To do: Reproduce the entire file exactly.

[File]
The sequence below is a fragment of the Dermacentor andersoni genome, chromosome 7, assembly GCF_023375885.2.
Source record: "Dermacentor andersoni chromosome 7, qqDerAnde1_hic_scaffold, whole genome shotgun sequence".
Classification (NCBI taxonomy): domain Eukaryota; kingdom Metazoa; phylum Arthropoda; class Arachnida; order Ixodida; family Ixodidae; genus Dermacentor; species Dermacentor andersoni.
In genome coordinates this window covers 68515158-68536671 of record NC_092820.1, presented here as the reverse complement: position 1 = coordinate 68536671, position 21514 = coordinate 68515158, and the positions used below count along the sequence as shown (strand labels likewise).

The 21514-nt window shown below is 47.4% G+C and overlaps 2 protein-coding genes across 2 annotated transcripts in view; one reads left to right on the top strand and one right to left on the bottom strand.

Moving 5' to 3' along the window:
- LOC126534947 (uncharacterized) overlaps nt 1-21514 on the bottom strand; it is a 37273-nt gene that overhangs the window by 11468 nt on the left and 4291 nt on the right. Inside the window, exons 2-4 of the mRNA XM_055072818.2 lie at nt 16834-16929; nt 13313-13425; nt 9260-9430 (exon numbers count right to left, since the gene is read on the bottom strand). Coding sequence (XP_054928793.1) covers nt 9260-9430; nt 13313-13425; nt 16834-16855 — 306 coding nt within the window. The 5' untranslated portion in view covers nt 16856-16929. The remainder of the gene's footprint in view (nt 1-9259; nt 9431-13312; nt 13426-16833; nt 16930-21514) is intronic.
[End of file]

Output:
The sequence below is a fragment of the Dermacentor andersoni genome, chromosome 7, assembly GCF_023375885.2.
Source record: "Dermacentor andersoni chromosome 7, qqDerAnde1_hic_scaffold, whole genome shotgun sequence".
Classification (NCBI taxonomy): domain Eukaryota; kingdom Metazoa; phylum Arthropoda; class Arachnida; order Ixodida; family Ixodidae; genus Dermacentor; species Dermacentor andersoni.
In genome coordinates this window covers 68515158-68536671 of record NC_092820.1, presented here as the reverse complement: position 1 = coordinate 68536671, position 21514 = coordinate 68515158, and the positions used below count along the sequence as shown (strand labels likewise).

The 21514-nt window shown below is 47.4% G+C and overlaps 2 protein-coding genes across 2 annotated transcripts in view; one reads left to right on the top strand and one right to left on the bottom strand.

Moving 5' to 3' along the window:
- LOC126534947 (uncharacterized) overlaps nt 1-21514 on the bottom strand; it is a 37273-nt gene that overhangs the window by 11468 nt on the left and 4291 nt on the right. Inside the window, exons 2-4 of the mRNA XM_055072818.2 lie at nt 16834-16929; nt 13313-13425; nt 9260-9430 (exon numbers count right to left, since the gene is read on the bottom strand). Coding sequence (XP_054928793.1) covers nt 9260-9430; nt 13313-13425; nt 16834-16855 — 306 coding nt within the window. The 5' untranslated portion in view covers nt 16856-16929. The remainder of the gene's footprint in view (nt 1-9259; nt 9431-13312; nt 13426-16833; nt 16930-21514) is intronic.